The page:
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‘Everybody Still Going Through It’: Landon Nobles’ Family At-Risk of Losing $67 Million Payout as Judge Reconsiders Compensation

The family of Landon Nobles, a Texas man shot in the back by police in 2017, was awarded $67 million in damages by a jury and is now at risk of seeing that dollar amount reduced by a federal judge.

The night of May 7, 2017 is a day that changed the life of Belinda Nobles-Thompson and her family when Landon Nobles, 24, was shot in the back by Austin Police officers in Austin, Texas.

“Everybody is still going through it even though it’s five years later,” Nobles-Thompson said of her deceased brother.

The night of the incident, police responded to reported gunshots at a nightclub, after a woman on the scene told responding officers a man fired shots in the air. She described the shooter as a Black male wearing blue shorts and a white shirt with an Air Jordan logo on it.

Police, using surveillance video, singled out Nobles as fitting the description given by the woman and other witnesses at the Pecan Festival where the sounds of gunshots emanated. As one of the officers approached Nobles, he ran away.

According to the Travis County District Attorney’s investigation into the shooting, one of the officers claimed they saw Nobles with a gun as the foot chase continued, and as the pursuit neared its final moments, one officer pushed his bike into the fleeing Nobles and knocked him to the ground. At that point, the officer testified last December, he heard a “clanking” and “clearly saw a gun,” before the officers fired five gunshots into Nobles’ back when he got back to his feet. The DA’s report says a gun was found near Nobles’ body where he was shot.

“Shot in the back, not in the side, not while turning, not while spinning and there’s no gunfire that these witnesses said they saw,” said Edmund “Skip” Davis, one of the attorneys representing the Nobles family.

In November 2018, the district attorney cleared the officers in the shooting, declaring the shooting justified because the officers believed their lives were in danger.

In April 2019, Nobles’ family filed a federal wrongful death lawsuit against officers Sgt. Richard Egal and Cpl. Max Johnson, who fired the gunshots, and the city of Austin, Texas. In December 2021, a jury decided the city of Austin, Texas, and officers Egal and Johnson must pay the Nobles family $67 million in damages.

The jurors said “no reasonable officer could have believed the shooting was lawful” as the reason for the large award, the Austin American-Statesman reported.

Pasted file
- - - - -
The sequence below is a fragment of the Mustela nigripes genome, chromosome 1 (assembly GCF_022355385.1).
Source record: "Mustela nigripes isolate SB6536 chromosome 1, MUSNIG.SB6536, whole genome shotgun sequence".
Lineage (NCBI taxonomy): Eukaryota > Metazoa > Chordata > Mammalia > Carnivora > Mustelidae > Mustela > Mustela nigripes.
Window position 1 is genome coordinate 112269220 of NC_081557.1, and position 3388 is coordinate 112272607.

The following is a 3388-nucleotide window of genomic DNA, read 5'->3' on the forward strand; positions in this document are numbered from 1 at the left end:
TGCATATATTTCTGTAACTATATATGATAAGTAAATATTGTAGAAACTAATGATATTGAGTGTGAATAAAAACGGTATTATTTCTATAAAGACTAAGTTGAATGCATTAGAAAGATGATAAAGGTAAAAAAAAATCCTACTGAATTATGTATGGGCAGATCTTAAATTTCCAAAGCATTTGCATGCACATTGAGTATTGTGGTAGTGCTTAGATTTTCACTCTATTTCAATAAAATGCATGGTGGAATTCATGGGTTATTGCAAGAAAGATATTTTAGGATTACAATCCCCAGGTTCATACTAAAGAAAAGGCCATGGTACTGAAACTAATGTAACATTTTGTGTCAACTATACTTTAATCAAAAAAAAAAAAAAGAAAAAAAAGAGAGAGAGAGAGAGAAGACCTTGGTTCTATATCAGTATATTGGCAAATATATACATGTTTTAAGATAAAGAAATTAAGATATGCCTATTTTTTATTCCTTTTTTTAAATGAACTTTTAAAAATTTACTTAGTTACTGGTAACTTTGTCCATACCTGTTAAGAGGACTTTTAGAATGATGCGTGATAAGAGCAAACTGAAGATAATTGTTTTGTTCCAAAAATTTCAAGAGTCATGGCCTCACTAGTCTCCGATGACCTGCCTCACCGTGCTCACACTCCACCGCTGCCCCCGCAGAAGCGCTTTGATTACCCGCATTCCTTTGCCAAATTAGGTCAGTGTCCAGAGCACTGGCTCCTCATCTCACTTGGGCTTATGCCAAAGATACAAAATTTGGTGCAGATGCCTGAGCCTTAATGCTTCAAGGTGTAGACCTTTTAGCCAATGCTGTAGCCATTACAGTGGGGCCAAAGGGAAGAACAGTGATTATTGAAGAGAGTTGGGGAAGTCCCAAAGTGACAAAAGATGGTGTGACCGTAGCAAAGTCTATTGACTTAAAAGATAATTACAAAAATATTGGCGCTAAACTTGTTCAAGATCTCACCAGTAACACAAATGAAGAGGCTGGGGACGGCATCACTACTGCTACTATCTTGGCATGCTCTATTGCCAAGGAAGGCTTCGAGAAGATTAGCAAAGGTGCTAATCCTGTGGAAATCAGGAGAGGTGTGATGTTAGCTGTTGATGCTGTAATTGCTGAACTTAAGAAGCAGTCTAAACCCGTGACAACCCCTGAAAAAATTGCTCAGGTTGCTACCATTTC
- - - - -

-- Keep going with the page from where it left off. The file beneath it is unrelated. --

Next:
“The jury based their decision off, it was unjust, and they proved a point in my opinion, this has to stop,” said Nobles-Thompson.

“A jury returned a calculated verdict that said, each plaintiff gets $20 million and Landon Nobles estate gets roughly $7 million,” said Johnson of the jury award. He went on to explain each of Nobles’ two sons would get $20 million, Nobles’ mother would get $20 million, and the remainder would go to Nobles’ estate.

On June 1, federal Judge Mark Lane called the award “wildly excessive,” as reported by KXAN, and now attorneys for the Nobles family and the officers sued are at a stalemate after failed negotiations over whether the $67 million award stays or gets reduced.

“They clearly did calculate what they considered the value of Landon Nobles life,” said Davis.

The judge will rule on any reduction of the award by the end of this month.

Money aside, the family of Landon Nobles says no dollar amount can replace him. “If I can bring my brother back, that’s what I want over any amount of money,” Nobles-Thompson said of her deceased brother.

Landon Nobles leaves behind two young sons who now must grow up without their dad, Nobles-Thompson says. “Now they’re started to ask about their father, they want to know more. My brother did music, so my nephew is the older one, he wants to start researching about his father,” she said.

The only thing left for the Nobles family is to await the judge’s decision, and if the $67 million is reduced, their attorneys say they may appeal the decision.

“We’re in the Fifth Circuit here in Texas, and that’s an extremely hostile venue for plaintiffs who bring claims against the government,” said Davis.

“We’re still not done … we’re still in this fight,” said Nobles family attorney, Charles Medearis.

The judge’s decision is expected by June 30.

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